Black culture is amazing if you look at the show, anything you say Zayday does that is portrayed as “black culture", it is portrayed in the most interesting light. I mean honestly, if we're going to talk about anything “stereotypical" that she is doing, I mean, she's cool, she said fun, she's fly. She's a the positive stuff! She's every perfect thing you can think of in a stereotype damn near.


xoNecole: Just to kind of piggyback off of the comments you had about getting out of your own way--have you ever felt a sense of fear when it comes to trying new things that might take you to the next step in life, and how do you get over it?

Keke: We have a choice. I feel like sometimes in our existence, in our society, we feel we don't have a choice in how we feel. Fear is a choice.That is something you can either choose to feel or not. That is not to say that you're not going to have dangerous situations, or situations that have multiple [bad] outcomes, but ultimately you get to choose how you feel about it and how you choose to feel about it will help propel you forward in how that situation goes.

If I perceive a situation to be bad, my experience might as well be bad. But if I perceive a situation to be good, there is nothing that is going to stop me from having a good time because that is what I want the situation to be. So I think the first thing to overcome fear is to understand that you have a choice with how you choose to feel and how you want to feel about something and fear falls under that. So ultimately, fear doesn't have to be real if you don't want it to be. I look at my situation from this point of view and that's what helps me and guides me.

Perception is big. Perception is one of the biggest things that is guiding our world right now. I mean, from the looks of Instagram, from the looks of Twitter, from the looks of Snapchat, perception is a big thing, but it doesn't have to be negative. If you look at the power that perception is having on our generation right now, you can look at so many positive ways it can be flipped into your personal life.

xoNecole: I love that. And thank you. I appreciate that for myself and for our readers because I'm definitely putting that in there.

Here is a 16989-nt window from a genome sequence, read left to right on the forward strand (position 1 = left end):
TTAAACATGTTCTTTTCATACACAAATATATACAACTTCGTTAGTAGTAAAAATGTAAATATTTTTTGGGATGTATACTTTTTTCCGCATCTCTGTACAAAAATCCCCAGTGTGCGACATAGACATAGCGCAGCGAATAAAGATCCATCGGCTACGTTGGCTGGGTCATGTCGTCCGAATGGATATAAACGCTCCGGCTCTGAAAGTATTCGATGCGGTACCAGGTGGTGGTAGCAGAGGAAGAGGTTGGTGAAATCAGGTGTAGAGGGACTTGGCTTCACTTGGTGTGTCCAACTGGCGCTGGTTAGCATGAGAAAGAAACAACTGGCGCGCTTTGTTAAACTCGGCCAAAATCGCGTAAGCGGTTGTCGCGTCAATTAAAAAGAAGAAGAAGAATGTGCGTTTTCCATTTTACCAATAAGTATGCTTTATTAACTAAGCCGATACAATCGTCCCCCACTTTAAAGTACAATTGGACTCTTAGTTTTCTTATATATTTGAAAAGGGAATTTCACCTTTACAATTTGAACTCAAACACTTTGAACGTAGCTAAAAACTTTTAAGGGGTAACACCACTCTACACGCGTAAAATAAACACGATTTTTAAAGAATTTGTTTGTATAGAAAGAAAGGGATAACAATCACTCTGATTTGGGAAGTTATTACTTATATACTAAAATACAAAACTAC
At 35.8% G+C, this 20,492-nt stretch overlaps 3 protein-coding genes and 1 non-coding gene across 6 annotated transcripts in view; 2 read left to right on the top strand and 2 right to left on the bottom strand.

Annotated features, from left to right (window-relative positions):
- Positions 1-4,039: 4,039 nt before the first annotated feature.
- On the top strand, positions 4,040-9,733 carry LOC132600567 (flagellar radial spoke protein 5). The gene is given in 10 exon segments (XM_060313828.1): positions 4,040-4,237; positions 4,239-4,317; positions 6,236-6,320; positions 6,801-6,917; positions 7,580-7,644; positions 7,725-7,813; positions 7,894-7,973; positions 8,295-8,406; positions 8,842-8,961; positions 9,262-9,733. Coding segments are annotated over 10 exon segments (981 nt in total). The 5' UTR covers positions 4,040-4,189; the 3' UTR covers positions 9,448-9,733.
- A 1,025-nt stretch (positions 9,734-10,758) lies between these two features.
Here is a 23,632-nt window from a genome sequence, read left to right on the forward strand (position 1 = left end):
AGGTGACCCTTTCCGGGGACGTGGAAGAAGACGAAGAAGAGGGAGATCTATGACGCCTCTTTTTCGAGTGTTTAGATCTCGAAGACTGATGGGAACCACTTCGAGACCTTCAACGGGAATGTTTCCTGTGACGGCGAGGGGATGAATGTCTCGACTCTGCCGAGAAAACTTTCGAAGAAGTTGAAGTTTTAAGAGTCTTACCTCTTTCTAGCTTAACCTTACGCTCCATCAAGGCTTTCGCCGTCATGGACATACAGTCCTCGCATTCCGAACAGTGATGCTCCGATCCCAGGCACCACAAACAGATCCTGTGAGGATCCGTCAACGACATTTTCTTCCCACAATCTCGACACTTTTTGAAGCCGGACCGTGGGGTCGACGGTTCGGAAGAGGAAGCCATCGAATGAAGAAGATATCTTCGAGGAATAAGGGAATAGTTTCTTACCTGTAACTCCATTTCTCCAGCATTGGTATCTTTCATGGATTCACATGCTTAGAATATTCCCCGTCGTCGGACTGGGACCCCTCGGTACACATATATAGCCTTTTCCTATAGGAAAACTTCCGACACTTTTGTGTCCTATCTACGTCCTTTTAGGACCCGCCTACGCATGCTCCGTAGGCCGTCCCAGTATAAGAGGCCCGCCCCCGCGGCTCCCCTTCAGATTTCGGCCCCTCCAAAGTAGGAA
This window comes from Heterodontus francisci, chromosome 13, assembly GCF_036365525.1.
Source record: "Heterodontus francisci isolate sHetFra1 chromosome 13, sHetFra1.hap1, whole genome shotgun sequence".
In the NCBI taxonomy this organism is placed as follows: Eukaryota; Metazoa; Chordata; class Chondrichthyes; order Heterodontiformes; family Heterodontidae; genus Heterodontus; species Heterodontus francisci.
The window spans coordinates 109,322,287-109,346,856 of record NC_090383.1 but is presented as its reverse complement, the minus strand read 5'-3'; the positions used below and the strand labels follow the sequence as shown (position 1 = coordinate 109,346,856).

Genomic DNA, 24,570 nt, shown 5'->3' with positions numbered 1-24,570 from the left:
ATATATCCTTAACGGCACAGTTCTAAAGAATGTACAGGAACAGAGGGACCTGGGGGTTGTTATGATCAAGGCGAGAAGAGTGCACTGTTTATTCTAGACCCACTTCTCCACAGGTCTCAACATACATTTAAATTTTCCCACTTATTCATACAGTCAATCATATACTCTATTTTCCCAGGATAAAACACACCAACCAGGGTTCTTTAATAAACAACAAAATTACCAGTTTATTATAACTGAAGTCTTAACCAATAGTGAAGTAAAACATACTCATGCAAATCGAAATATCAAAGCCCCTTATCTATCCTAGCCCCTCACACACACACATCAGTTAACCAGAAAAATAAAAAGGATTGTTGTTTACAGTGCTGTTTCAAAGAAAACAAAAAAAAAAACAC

Keke: And another thing I'll say on top of that is that "change," is another one of those things. Change in who you are. Change in your life, in your relationship. Change in your job. Change is something that we are so afraid of. We pray and we pray for things to happen, 'I want this change to happen in my life,' but the moment that, that change happens, we are dumbfounded. We are horrified. We are backtracking. We are trying to put our lives back into the pieces of who we thought we were.

Change is the best damn thing that can happen to you! If your life isn't changing, if your life isn't constantly under construction, well baby we need to get to moving. Baby, we need to do some stuff.

When I embraced change--whew *takes a deep breath*--that's when I got on Broadway. Change--that's when I did [my single] "I Don't Belong to You", Change--that's when I did Scream Queens, because before then, that's when I was trying to keep whatever life I thought was good and comfortable for me before, I was trying to keep that together.

But when I realized that my change [and changes in my life] was the answer to my previous prayers, is when I realized losses are necessary. Some things are necessary for me to lose. It was meant for me to lose that. I was meant to not have this or that. Once you accept things that you necessarily didn't want to accept before, once you accept them, that's when you can move forward. A lot of times we are holding on but we also need to learn and accept to let go.

Letting go--it can seem much more difficult in the moment of it but when you do, that's when doors also open.


xoNecole: Keke, you're about to make me cry. I don't even know if you realized what you just said.